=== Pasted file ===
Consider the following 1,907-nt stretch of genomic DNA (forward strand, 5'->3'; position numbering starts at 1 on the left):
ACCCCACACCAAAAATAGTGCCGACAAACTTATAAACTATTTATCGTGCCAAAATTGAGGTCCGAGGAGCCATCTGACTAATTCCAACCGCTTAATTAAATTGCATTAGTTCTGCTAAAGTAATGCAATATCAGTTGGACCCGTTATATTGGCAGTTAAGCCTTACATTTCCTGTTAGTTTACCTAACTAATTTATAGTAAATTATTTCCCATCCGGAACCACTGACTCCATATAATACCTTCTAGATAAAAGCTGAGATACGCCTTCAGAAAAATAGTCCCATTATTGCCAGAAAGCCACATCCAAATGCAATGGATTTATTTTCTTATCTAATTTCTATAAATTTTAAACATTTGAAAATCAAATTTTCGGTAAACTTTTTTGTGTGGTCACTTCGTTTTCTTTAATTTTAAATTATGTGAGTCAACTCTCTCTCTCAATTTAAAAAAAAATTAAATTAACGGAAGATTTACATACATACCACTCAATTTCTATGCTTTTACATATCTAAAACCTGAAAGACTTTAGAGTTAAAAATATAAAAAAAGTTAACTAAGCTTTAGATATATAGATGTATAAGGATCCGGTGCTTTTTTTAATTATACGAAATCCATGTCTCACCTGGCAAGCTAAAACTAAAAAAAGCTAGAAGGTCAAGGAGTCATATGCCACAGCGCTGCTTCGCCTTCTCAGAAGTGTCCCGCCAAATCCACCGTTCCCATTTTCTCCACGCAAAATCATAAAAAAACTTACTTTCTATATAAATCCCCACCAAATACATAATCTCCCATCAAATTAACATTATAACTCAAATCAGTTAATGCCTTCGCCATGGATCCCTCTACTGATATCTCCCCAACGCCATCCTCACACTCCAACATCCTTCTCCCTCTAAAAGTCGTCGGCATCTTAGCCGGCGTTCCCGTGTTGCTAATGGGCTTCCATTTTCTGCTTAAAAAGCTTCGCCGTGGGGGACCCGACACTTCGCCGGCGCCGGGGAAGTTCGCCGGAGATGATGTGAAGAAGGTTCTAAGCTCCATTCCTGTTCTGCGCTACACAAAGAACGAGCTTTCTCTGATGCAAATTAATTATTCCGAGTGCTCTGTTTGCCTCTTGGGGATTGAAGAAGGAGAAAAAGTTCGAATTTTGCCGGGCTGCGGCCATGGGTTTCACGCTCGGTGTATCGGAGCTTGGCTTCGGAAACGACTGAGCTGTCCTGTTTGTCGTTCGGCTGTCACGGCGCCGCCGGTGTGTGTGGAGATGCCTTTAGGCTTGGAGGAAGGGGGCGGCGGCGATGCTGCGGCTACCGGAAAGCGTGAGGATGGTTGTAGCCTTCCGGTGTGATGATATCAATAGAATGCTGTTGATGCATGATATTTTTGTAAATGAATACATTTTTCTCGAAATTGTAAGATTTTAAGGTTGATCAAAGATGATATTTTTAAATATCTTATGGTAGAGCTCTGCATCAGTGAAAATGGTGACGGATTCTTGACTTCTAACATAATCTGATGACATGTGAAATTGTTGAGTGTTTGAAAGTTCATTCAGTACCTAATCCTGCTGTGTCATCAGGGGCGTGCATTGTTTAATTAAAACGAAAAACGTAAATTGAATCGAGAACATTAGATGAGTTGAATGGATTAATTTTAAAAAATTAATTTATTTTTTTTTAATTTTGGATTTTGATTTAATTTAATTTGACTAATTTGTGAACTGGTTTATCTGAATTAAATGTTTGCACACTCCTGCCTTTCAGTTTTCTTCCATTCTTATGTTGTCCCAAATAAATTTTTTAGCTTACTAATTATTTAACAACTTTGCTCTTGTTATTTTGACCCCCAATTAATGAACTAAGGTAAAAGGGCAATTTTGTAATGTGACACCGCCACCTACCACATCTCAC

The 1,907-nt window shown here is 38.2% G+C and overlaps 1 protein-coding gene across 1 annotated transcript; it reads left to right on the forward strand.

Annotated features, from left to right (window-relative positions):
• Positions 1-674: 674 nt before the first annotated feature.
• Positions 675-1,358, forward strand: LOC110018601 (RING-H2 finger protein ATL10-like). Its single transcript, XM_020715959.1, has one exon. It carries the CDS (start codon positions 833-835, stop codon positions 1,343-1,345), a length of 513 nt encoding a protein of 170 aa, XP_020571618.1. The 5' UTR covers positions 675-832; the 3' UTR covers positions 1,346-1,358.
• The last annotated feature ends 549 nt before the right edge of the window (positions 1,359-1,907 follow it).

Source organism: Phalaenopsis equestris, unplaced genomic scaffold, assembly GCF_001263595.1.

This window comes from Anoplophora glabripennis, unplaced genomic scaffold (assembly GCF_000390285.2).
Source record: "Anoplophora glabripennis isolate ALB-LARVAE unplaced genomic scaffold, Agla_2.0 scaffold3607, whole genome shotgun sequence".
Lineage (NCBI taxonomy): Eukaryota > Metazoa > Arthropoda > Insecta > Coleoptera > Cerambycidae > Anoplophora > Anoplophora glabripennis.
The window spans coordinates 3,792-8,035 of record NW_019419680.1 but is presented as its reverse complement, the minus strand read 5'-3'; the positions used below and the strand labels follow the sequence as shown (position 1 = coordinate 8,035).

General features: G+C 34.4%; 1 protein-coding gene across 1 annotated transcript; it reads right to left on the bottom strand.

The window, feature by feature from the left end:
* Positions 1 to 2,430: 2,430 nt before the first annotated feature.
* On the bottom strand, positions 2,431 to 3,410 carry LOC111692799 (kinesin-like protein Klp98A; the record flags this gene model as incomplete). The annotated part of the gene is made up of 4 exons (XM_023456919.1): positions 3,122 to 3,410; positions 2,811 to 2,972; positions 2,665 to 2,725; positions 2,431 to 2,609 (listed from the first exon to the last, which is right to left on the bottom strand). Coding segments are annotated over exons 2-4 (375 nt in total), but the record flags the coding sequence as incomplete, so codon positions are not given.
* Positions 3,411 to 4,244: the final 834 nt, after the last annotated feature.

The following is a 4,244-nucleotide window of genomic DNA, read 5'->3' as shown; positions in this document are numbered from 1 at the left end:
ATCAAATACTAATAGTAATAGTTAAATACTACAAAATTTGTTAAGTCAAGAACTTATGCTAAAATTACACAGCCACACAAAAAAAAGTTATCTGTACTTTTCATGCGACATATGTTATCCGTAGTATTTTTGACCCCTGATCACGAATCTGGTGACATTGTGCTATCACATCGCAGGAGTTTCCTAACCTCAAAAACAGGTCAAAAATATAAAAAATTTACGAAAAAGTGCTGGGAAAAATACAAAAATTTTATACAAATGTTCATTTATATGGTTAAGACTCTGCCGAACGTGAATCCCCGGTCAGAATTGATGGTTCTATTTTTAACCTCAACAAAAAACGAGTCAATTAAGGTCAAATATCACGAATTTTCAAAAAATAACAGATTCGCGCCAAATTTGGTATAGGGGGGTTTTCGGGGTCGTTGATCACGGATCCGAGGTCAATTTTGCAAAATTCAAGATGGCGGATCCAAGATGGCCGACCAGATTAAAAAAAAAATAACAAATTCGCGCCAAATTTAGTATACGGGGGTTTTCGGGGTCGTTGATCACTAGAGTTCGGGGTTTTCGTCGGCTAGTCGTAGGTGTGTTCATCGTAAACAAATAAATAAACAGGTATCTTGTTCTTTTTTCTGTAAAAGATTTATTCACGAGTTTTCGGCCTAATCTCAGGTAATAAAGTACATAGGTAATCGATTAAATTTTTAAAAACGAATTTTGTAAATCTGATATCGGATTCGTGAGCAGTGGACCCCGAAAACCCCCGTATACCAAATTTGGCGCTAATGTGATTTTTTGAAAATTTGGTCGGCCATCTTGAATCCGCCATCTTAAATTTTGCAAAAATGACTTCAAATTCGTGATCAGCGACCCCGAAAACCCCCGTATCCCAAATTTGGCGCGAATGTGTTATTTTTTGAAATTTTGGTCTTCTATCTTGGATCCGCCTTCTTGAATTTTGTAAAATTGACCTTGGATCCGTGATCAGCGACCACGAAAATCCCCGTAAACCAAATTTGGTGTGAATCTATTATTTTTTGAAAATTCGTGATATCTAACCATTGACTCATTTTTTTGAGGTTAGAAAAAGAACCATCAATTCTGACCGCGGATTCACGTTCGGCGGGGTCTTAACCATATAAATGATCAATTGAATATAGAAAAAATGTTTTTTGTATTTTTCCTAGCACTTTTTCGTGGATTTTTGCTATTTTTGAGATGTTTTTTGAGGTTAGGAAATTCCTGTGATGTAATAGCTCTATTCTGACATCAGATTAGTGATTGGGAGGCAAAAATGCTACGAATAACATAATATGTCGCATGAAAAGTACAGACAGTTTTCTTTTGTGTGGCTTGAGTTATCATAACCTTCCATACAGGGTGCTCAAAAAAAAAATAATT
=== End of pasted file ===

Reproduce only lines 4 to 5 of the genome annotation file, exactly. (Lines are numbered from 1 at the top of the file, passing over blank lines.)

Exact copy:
Annotated features, from left to right (window-relative positions):
• Positions 1-674: 674 nt before the first annotated feature.